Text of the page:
I dream of a day in China
when the ideas of freedom, democracy, human sympathy, tolerance, and equality
have pervaded people's hearts and minds and have radically transformed the patterns
of social life. When that day comes, we can cease our tears, forget every painful
memory, and watch China advance toward a magnificent and brilliant new day.
If we all work hard for that day to come, it will, I believe, come.
-Wang Dan at a Press Conference on April 23, 1998
In 1989, Wang Dan was a 20-year-old history student at Beijing University. That year he headed China's most wanted list after he helped lead the Tian An Men Square protests. He was arrested and jailed for almost four years. In this time, he continued to fight for a democratic China, and published his works abroad. In 1993, he was released just in time for China's bid for the 2000 Olympics. Unfortunately, the Olympics went to Australia. In 1995, Wang was detained and held without charge for 17 months.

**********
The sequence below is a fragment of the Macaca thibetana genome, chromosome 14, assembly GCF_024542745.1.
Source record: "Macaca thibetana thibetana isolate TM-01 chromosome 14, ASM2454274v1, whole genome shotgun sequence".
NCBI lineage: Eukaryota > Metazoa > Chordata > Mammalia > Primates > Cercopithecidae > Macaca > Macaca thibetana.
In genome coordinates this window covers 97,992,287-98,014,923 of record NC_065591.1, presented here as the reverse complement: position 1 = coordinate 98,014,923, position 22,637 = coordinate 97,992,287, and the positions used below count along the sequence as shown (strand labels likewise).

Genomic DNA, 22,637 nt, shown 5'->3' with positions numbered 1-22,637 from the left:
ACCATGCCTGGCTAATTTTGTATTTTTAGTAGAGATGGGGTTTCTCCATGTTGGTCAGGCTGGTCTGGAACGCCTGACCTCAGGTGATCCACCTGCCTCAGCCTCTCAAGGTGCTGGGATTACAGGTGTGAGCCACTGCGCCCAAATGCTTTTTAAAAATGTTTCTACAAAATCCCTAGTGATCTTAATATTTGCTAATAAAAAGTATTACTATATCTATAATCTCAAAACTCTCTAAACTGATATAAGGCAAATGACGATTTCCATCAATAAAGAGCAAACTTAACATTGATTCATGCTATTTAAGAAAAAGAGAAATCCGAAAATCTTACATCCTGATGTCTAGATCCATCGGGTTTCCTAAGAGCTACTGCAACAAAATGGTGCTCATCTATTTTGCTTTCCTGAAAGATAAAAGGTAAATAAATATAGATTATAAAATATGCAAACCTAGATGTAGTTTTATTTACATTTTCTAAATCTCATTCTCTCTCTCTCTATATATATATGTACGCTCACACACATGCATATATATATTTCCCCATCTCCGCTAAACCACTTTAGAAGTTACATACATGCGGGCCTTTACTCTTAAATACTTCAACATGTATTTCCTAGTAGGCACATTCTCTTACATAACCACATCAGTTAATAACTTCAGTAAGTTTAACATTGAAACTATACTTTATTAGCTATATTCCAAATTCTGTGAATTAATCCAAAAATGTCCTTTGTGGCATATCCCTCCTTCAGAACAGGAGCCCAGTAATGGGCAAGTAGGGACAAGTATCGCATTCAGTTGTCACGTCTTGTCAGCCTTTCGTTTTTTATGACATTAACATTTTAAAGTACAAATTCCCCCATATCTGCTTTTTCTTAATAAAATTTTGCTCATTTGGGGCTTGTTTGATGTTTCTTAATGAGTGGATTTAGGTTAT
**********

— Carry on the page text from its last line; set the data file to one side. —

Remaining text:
He was formally arrested in October of 1996 and sentenced to 11 years in prison. In 1997, Jiang Zemin visited President Clinton in Washington, where Clinton reportedly asked for the release of Wang and Wei Jinsheng, another dissident. Wei was exiled to the US in November of 1997, weeks after Jiang visited Washington. In 1998, Wang was exiled to the US on medical parole. Upon coming to the US, he pursued a Masters Degree at Harvard University, while staying active in China's fight for democracy and human rights.
Online News Hour: Wang Dan -- April 27, 1998